My son Alex is an average 20-year-old college sophomore. He gets OK grades, and like many people his age, seems more interested in video games than school. Looking at him, you might think that nothing in particular excites him.
HIGHER ED TEACHING STRATEGIES FROM MAGNA PUBLICATIONS
“Hybrid education” has become a hot catchphrase recently as faculty blend face-to-face learning with online technology. But the growth of hybrid education has been steered by the unstated assumption that hybrid technology should be used to facilitate discussion outside of the classroom, while classroom time should be spent lecturing.
Anyone teaching a class or giving a presentation faces a fundamental challenge. You want to make the most of every minute you have with your students, but it’s been proven that we can only retain about 20 minutes of content in our short-term memory before we have to reflect on it in order to move it to our long-term memory or it will be lost. Add to this the violently condensed attention span of the general population and anyone hoping to provide a content-rich education in the time slots of traditional classes faces an uphill battle.
Many people take it on faith that online education must be run through a learning management system (LMS) like Blackboard, Angel, etc. Those systems were originally designed to allow faculty to move their courses online without having to learn HTML coding. They provided all of the tools needed to deliver an online course in one package.
It is critical to spend time training your students how to properly use the systems you’ve adopted into your teaching repertoire. A common fallacy is to believe that because students today are “digital natives”—meaning that they grew up with technology—they are good at using any technology. I’ve found that students’ understanding of technology is narrow and deep. They are very adept at text messaging and navigating Facebook, but they are not versed in using blogs, wikis, document sharing systems, and the like.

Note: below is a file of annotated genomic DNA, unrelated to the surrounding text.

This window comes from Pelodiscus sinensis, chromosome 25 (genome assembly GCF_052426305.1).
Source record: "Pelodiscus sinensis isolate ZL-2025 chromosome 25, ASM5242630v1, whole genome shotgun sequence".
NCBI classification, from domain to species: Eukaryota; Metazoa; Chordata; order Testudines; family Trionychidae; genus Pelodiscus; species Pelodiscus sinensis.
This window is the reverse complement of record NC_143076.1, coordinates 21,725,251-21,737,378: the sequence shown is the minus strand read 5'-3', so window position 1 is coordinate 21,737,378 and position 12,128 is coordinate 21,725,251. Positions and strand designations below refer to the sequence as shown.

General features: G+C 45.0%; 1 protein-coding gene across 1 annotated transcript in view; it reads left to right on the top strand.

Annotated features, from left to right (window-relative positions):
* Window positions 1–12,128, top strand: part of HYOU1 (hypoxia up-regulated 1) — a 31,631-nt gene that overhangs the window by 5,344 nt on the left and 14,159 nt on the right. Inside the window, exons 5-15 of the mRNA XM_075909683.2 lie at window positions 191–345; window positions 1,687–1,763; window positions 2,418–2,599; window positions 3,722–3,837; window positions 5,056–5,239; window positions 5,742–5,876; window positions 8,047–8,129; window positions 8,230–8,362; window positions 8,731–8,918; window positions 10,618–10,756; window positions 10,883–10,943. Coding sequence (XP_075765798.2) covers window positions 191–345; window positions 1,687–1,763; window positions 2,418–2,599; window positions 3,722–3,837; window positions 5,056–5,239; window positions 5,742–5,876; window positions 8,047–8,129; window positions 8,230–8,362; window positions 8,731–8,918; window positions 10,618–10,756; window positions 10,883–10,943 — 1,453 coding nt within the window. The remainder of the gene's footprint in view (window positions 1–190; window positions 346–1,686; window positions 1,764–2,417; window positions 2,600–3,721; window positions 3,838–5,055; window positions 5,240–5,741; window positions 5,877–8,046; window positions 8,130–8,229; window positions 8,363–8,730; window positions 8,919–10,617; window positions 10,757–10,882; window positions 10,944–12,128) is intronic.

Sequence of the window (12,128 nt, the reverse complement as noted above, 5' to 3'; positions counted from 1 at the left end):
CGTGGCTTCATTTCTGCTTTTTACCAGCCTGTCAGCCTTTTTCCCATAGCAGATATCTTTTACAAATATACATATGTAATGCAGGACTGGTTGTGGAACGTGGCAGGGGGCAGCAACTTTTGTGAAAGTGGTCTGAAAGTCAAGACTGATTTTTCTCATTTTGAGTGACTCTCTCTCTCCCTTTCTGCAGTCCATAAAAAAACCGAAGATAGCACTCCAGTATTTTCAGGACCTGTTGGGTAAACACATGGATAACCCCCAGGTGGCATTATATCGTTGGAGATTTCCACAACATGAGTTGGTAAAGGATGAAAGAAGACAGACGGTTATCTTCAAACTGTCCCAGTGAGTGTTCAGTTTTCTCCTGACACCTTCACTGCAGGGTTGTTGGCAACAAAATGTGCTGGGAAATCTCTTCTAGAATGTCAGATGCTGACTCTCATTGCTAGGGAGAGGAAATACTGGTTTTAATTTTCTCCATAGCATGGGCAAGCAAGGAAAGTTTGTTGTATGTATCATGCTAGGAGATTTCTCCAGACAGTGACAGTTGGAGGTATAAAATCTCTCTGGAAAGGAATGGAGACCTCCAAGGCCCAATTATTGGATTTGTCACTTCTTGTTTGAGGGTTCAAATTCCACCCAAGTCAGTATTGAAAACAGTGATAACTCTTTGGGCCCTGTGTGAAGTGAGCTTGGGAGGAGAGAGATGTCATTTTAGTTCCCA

This is a true story. Professor “Jones” decides to experiment with a blog in his class. It takes him about 10 minutes to set up a free site using Blogger. He then watches students engage in lively discussions of case studies outside of class, and tweaks the blog as experience teaches him how best to use the system.
Most people assume that any presentation must be accompanied by a PowerPoint. Many conferences even tell presenters that they must submit their PowerPoint slides before the show–assuming that presenters will use PowerPoint just as they assume that presenters will be wearing shoes. Yet we’ve all seen terrible PowerPoints that detract from the presentation, so much so that we’ve coined the term “PowerPoint induced sleep.”
Most universities press their faculty to add technology to their classroom by adopting the Learning Management System—Blackboard, Moodle, etc. This is a mistake. Faculty often end up spending hours learning the system and loading the same content that they use in the classroom, and finish wondering if the benefit was worth the effort.
Most academics consider Wikipedia the enemy and so forbid their students from using Wikipedia for research. But here’s a secret that they don’t want you to know—we all use Wikipedia, including those academics.